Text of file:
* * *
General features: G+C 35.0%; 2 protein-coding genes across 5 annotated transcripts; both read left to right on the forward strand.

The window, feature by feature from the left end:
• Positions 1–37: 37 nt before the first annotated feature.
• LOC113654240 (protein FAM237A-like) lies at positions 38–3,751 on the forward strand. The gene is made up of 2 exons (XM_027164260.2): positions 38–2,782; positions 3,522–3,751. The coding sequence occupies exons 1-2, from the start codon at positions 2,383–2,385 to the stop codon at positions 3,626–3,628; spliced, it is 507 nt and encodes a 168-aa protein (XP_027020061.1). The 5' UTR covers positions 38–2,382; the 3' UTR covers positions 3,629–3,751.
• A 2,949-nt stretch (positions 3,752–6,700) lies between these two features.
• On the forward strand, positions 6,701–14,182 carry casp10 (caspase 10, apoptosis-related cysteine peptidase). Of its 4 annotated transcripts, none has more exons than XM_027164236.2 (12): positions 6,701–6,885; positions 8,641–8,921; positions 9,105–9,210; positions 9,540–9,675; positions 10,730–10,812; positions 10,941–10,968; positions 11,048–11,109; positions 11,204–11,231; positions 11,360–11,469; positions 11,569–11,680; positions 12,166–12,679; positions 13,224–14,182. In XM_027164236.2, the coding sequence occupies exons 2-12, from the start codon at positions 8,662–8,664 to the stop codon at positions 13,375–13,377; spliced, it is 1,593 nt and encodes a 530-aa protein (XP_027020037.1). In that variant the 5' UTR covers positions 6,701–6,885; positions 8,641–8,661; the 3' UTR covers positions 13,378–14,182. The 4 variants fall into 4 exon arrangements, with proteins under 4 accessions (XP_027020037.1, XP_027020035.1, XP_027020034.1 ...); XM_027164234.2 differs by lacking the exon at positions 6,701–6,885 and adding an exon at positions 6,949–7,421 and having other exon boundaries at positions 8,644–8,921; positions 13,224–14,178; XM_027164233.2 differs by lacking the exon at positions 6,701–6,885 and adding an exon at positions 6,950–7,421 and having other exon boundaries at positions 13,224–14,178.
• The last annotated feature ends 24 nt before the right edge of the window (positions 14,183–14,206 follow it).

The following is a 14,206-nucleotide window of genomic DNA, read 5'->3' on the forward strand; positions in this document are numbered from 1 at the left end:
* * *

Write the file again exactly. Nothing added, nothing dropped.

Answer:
General features: G+C 35.0%; 2 protein-coding genes across 5 annotated transcripts; both read left to right on the forward strand.

The window, feature by feature from the left end:
• Positions 1–37: 37 nt before the first annotated feature.
• LOC113654240 (protein FAM237A-like) lies at positions 38–3,751 on the forward strand. The gene is made up of 2 exons (XM_027164260.2): positions 38–2,782; positions 3,522–3,751. The coding sequence occupies exons 1-2, from the start codon at positions 2,383–2,385 to the stop codon at positions 3,626–3,628; spliced, it is 507 nt and encodes a 168-aa protein (XP_027020061.1). The 5' UTR covers positions 38–2,382; the 3' UTR covers positions 3,629–3,751.
• A 2,949-nt stretch (positions 3,752–6,700) lies between these two features.
• On the forward strand, positions 6,701–14,182 carry casp10 (caspase 10, apoptosis-related cysteine peptidase). Of its 4 annotated transcripts, none has more exons than XM_027164236.2 (12): positions 6,701–6,885; positions 8,641–8,921; positions 9,105–9,210; positions 9,540–9,675; positions 10,730–10,812; positions 10,941–10,968; positions 11,048–11,109; positions 11,204–11,231; positions 11,360–11,469; positions 11,569–11,680; positions 12,166–12,679; positions 13,224–14,182. In XM_027164236.2, the coding sequence occupies exons 2-12, from the start codon at positions 8,662–8,664 to the stop codon at positions 13,375–13,377; spliced, it is 1,593 nt and encodes a 530-aa protein (XP_027020037.1). In that variant the 5' UTR covers positions 6,701–6,885; positions 8,641–8,661; the 3' UTR covers positions 13,378–14,182. The 4 variants fall into 4 exon arrangements, with proteins under 4 accessions (XP_027020037.1, XP_027020035.1, XP_027020034.1 ...); XM_027164234.2 differs by lacking the exon at positions 6,701–6,885 and adding an exon at positions 6,949–7,421 and having other exon boundaries at positions 8,644–8,921; positions 13,224–14,178; XM_027164233.2 differs by lacking the exon at positions 6,701–6,885 and adding an exon at positions 6,950–7,421 and having other exon boundaries at positions 13,224–14,178.
• The last annotated feature ends 24 nt before the right edge of the window (positions 14,183–14,206 follow it).

The following is a 14,206-nucleotide window of genomic DNA, read 5'->3' on the forward strand; positions in this document are numbered from 1 at the left end: